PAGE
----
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On the origin of metallicity and stability of the metastable phase in chemically exfoliated MoS2

Amongst the non-graphene layered materials, transition metal dichalcogenides (TMDs) have been in the focus of the research community for quite a long time because of their fascinating properties and novel applications that emerge upon 2D confinement. Specifically, molybdenum disulphide (MoS2) in this series bears great promises for displaying wide range of electronic, mechanical, optical and chemical properties due to the presence of several polymorphs with distinctly different electronic structures including the possibility of exotic properties such as the quantum spin Hall effect. MoS2 structure is built from two close-packed planes of S2−ions, sandwiching the hexagonal arrangement of Mo4+ layer. Depending on the relative positioning of the two sulphur planes with respect to each other, two basic polymorphs of MoS2 are realised, with the H phase having the ABA arrangement and the T phase with the ABC arrangement of the S2−- Mo4+- S2− trilayers. While H is the thermodynamically ground state, octahedral T structure can undergo further distortion to minimize the energy, consistent with the simple molecular orbital picture. Such distortions lead to the formation of various superlattices (such as the so-called T’ and T” phases).
MoS2 can undergo phase transitions involving different routes, such as plasma hot electron transfer or chemical reactions. The chemical routes normally involve non-aqueous alkali metal intercalation followed by a water exfoliation step or sophisticated electrochemical control. Although theoretical calculations predict that different superlattices of the metastable state show different properties such as other bandgaps for ferroelectric insulator behaviour, it has been generally assumed that, all the above-mentioned processes lead to the formation of the metallic T phase. 
To investigate this system a team of researchers of the Indian Institute of Science performed spatially resolved XPS analysis by using the scanning photoelectron microscope hosted at the Escamicroscopy beamline at Elettra in collaboration with the local research team.
SPEM experiments have shown that Li+ions driven chemically exfoliated MoS2 has an extensive presence of a distorted metastable T’state that has a small bandgap compared to that of the stable H phase. Fig. 1-a) and b) show two photoemission intensity maps of Mo 3d region from MoS2 before (0W) and after (12W) water washing to remove the Liions; representative Mo 3d core levels of the two flakes are shown in panel c) compared with the typical spectrum of the H phase. Spectra near the Fermi edges for pristine H, 0W and 12W samples are plotted in panel d). The negligible intensity at the Fermi energy clearly suggests that none of these samples can be regarded as a metal. Raman spectra establish that this metastable state cannot be the undistorted T form, while the photoelectron spectroscopy directly shows the absence of any significant metallic density of states at the Fermi energy. Investigating samples with different extent of Liions (0W, 12W), it was shown that Li+ ions dope the small bandgap semiconducting metastable state to make these more conducting than in their pure state, explaining why such chemically exfoliated MoS2 has often been termed as metallic and this in turn has led to the erroneous conclusion of the undistorted T phase formation.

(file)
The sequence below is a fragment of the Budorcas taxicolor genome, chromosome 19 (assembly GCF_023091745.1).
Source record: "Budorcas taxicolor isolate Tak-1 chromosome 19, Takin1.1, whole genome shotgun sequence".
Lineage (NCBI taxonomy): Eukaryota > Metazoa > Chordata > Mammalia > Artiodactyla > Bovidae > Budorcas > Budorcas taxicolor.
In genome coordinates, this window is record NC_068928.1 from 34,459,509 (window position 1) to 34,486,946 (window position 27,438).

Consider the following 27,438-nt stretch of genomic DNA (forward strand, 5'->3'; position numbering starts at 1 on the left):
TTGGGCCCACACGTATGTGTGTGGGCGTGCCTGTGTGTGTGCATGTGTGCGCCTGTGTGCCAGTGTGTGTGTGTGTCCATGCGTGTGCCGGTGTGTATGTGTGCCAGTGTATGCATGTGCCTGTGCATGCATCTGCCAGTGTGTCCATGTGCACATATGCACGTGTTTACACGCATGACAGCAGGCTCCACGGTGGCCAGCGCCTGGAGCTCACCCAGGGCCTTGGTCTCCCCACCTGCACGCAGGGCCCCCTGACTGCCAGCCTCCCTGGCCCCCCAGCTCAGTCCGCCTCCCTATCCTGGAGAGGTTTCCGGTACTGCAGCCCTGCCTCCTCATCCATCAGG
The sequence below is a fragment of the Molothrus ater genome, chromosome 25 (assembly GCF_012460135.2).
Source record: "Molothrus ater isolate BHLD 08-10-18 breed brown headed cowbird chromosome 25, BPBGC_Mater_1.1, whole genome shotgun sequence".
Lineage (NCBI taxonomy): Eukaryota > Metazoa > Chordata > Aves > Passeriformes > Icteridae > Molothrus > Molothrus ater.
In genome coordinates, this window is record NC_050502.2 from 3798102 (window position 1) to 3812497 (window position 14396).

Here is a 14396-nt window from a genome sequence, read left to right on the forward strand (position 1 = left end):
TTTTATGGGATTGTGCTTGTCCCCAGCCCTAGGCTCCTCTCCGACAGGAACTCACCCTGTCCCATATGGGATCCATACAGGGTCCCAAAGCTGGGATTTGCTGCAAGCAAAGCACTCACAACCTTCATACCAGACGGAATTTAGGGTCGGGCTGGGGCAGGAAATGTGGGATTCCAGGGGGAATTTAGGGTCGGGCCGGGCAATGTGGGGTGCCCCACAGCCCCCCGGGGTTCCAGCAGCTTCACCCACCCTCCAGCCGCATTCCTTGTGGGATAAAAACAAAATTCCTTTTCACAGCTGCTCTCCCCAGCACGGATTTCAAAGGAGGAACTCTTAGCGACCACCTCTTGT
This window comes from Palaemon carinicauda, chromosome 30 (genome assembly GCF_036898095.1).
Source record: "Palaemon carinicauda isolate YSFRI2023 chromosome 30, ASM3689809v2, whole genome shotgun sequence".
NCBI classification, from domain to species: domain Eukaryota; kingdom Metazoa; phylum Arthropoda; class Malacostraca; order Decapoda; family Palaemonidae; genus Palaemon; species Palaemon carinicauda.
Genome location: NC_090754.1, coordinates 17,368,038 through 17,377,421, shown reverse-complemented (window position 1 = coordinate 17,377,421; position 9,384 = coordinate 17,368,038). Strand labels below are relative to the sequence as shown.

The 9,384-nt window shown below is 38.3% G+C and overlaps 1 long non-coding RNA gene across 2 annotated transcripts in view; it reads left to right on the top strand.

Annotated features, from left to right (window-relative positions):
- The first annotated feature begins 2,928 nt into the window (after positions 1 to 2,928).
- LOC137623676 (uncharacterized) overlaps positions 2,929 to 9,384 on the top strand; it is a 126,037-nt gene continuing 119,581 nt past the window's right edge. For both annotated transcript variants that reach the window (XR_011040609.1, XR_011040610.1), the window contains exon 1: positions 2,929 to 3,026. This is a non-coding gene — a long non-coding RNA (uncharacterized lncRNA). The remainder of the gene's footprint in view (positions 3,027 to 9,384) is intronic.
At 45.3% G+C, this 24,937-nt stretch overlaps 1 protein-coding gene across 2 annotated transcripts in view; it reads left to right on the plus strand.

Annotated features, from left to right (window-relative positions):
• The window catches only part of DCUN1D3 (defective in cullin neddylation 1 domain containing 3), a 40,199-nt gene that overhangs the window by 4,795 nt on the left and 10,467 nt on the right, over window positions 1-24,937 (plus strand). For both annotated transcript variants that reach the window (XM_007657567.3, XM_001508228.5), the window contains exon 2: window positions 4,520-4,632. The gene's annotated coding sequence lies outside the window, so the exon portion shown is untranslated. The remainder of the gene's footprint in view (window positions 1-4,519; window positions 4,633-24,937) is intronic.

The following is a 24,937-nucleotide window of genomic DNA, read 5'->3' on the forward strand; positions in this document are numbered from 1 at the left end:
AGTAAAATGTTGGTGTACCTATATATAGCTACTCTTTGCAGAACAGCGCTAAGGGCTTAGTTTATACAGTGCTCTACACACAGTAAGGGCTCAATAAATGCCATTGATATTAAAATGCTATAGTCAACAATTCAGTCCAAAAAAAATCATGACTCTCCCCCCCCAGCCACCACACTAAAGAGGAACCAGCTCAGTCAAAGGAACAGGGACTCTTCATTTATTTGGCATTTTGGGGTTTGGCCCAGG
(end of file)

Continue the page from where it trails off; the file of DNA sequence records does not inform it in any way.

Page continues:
This work brings to conclusion the earlier investigation on this system at this beamline (see Pal et al., Phys. Rev. B 96, 195426 (2017).

Figure 1.    a) and b): photoemission intensity maps of Mo 3d region from MoS2 flakes with the full Li+ ions content (0W) and after water washing to remove the Li+ ions (12W); c) representative Mo 3d core levels of the two flakes compared with the typical spectrum of the H phase. d): Spectra near the Fermi edges for pristine H, 0W and 12W samples.
 

 

This research was conducted by the following research team:

Debasmita Pariari1, Rahul Mahavir Varma1, Maya N. Nair1, Patrick Zeller2, Matteo Amati2, Luca Gregoratti2, Karuna Kar Nanda3, D.D. Sarma1

Solid State and Structural Chemistry Unit, Indian Institute of Science, Bengaluru, India
Elettra - Sincrotrone Trieste S.C.p.A., Trieste, Italy
Materials Research Centre, Indian Institute of Science, Bengaluru, India


Contact persons:

D.D: Sarma, email: sarma@iisc.ac.in
 

 

Reference

D. Pariari, R. M. Varma, M. N. Nair, P. Zeller, M. Amati, L. Gregoratti, K. K. Nanda, D.D. Sarma, “On the origin of metallicity and stability of the metastable phase in chemically exfoliated MoS2” Applied Materials Today 19, 100544 (2020), doi.org/10.1016/j.apmt.2019.100544



Last Updated on Thursday, 20 August 2020 18:22